I’d say most of KartPulse has grassroots racers and not necessarily the clientele the big teams feed off of which is “I’ll pay you xxxx dollars because I’d much rather show up to the track stress-free and my time is more valuable than that nominal tent fee (whether it be working and making double that in the time they save or just having money to blow)”. But, for the grassroots guys, it’s a mix of coaching and just a second set of eyes and ears to bounce set up ideas off of and really help “coach” or oversee the tuning side, so no goofs or slip ups happen like forgetting to tighten a lug, motor mount, etc.
Thanks! That’s what we are doing and having fun doing so. Enjoying the time with each other. Regardless of whatever she does, or how much better she gets, I’m happy to spend time and support her with this.
However, a few races back she finally expressed interest in getting some coaching. So this fall we will schedule a day to get coaching with Alan Rudolph at his academy. Also, Alan is doing a search for a Mini Swift driver to race under his tent next year, which she expressed interest in doing so. We put her name in the running, so now it just depends on what Alan is looking for. If he’s looking for someone that he can develop and show off his coaching ability, then we have a good shot. Basically, she’s starting to realize that she needs some professional help, which we will get her.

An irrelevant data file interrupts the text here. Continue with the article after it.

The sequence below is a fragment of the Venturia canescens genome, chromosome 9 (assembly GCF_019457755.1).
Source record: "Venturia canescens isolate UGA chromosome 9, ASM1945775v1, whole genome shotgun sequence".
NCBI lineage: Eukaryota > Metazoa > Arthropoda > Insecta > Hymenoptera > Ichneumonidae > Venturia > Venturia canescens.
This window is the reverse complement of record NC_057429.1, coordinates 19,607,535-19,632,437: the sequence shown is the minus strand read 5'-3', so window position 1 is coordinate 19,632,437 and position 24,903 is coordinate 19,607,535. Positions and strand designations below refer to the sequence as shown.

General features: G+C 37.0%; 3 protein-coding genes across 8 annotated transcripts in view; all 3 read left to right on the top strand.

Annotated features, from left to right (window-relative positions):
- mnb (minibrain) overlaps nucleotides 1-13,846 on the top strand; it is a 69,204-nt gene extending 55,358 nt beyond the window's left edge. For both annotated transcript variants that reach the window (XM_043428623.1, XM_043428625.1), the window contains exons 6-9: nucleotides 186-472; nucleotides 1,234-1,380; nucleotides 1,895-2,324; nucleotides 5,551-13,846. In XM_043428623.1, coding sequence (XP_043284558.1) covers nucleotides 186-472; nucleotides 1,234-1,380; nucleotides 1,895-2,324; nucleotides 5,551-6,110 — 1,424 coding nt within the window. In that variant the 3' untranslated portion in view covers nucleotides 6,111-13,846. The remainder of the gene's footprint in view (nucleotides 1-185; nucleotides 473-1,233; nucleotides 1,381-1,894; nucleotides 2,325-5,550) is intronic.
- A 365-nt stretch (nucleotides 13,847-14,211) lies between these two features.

I just had my 6 year old out for his first lesson in his kid kart with Alan today. He did an outstanding job teaching and was really good to the boy. Very patient, playful, and good meaningful instruction.
So that was your son that was posted on the Facebook page as a new racer. Very cool.
That probably was my son on FB, just he’s not that new. He’s been my son for a long time.